LifeNexus, a San Francisco-based startup looking to replace the traditional insurance card with either a smartcard or a mobile app, raised an additional $12.6 million in July, the company told MobiHealthNews. An SEC filing also appeared this week for an additional $1.5 million, which the filing indicates was part of a round begun in July.
UPDATE: According to LifeNexus, "the 1.5M SEC filing related to the issuance of common stock for the conversion of convertible debt."
The $12.6 million round was led by led by private equity firm Camden Partners and two strategic investors: Cambia Health Solutions and Mosaic Health Solutions, Inc. This raise brings the company's total funding to about $25 million, not including the $1.5 million debt conversion. According to LifeNexus CEO David Strand, the funds will be used to scale up the company as well as for additional product development.
iChip, LifeNexus's first product, stores both clinical and administrative information, so it speeds up check-in and serves as a mobile, tethered PHR for patients. Patients can check their own information on an online portal. At the doctor’s office, they slide their card in a reader device from LifeNexus -- or scan a QR code on their app -- to transfer all the data to their provider, who can print it out, access it on a mobile device, or feed it into their own EHR.
"It’s about trying to make sure every healthcare consumer has all of their personal health information available when it matters," Strand said. "We need to get the more and more robust solution that allows for ever more relevant information to be brought to bear. We’re really trying to create a longterm business of highly-personalized, highly specific information that’s relevant to the business they have that day. That means constantly trying to tie in to more databases and present that information in ways that are really helpful for a consumer or for the type of healthcare that’s being sought."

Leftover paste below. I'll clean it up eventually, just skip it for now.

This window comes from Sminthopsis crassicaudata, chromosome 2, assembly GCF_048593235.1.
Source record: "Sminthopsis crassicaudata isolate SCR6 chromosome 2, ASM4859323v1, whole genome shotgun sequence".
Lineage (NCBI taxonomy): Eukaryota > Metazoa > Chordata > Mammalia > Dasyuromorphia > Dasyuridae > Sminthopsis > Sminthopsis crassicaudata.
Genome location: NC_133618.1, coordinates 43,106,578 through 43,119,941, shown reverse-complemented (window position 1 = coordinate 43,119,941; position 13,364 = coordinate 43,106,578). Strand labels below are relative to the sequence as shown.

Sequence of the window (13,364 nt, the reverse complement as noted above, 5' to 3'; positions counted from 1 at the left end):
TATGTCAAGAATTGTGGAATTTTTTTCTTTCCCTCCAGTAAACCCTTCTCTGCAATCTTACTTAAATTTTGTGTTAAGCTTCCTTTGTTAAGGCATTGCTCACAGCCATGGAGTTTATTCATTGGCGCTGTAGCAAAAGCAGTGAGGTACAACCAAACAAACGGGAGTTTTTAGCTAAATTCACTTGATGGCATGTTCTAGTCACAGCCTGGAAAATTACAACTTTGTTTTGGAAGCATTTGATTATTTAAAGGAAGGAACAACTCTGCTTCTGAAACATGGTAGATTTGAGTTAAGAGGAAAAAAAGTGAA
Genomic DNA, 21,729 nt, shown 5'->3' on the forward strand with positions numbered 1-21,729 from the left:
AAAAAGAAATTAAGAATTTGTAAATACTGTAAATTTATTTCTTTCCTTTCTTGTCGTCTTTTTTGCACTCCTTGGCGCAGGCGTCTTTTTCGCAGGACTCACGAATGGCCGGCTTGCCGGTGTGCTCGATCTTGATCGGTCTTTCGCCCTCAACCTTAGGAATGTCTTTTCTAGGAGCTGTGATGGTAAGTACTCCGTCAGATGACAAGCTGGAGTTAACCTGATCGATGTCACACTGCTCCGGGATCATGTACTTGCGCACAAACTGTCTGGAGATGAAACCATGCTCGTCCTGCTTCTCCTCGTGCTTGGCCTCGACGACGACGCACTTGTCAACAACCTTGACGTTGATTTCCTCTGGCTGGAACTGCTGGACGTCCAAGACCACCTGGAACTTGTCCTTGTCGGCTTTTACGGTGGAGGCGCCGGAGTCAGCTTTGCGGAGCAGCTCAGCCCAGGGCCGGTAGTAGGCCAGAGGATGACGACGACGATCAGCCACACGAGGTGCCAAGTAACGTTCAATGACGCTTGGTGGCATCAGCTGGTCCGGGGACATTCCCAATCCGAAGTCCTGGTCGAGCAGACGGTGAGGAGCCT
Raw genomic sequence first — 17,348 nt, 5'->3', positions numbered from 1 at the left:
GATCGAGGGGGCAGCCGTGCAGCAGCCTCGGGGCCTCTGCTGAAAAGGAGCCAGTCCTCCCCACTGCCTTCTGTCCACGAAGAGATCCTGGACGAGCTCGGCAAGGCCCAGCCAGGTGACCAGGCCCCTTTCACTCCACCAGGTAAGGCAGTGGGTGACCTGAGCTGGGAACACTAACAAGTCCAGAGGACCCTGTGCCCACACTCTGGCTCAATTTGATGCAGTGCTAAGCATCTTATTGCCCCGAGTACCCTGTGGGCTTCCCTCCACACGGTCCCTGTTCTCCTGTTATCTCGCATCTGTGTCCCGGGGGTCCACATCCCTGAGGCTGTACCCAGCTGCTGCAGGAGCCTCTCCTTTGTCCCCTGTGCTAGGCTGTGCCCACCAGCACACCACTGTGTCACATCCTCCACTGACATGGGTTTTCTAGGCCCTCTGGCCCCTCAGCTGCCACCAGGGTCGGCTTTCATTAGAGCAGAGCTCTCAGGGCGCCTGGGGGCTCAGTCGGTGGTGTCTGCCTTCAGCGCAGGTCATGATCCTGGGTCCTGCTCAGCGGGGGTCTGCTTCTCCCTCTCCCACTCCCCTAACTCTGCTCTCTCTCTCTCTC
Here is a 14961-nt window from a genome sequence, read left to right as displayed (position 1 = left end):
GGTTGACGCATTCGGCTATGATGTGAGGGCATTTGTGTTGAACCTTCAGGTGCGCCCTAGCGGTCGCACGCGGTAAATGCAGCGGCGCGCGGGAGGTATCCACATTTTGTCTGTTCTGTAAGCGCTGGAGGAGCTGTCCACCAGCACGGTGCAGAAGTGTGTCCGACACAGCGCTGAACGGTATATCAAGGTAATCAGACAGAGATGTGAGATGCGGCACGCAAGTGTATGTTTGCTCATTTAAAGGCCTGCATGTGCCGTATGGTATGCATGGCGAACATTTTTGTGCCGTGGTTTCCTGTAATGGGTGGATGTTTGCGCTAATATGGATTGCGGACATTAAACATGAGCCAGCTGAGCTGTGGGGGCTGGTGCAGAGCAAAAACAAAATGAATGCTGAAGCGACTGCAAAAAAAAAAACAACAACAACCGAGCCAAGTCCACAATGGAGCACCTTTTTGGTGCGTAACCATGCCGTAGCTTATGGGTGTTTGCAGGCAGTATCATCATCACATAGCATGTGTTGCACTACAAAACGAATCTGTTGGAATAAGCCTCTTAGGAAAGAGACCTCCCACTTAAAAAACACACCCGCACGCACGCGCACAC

LifeNexus rolled out iChip with its first payor customer -- Amerigroup Nevada -- in March. Since then the company has added another customer, Strand said, a Blue Cross Blue Shield plan. Negotiations are under way with two more Blue plans across the country.
Strand said the company doesn't have immediate plans to integrate with either Apple Pay or HealthKit, but is keeping an eye on both.
"If people in fact move to mobile payments, we will move along with them," he said of Apple Pay. "On the HealthKit side, HealthKit is really to aggregate mostly data coming from apps, but the data that we’re more focused on right now is more relevant to people that have health concerns rather than more fitness-based. In addition, what our technology does is assemble the information for the consumer so you don’t have to do any of it yourself. We think that that makes a huge difference to the usage of the information. So at some point would the integration available on HealthKit be helpful? Sure. We’ve developed the capacity to find information on the consumer’s behalf, whatever database it’s in."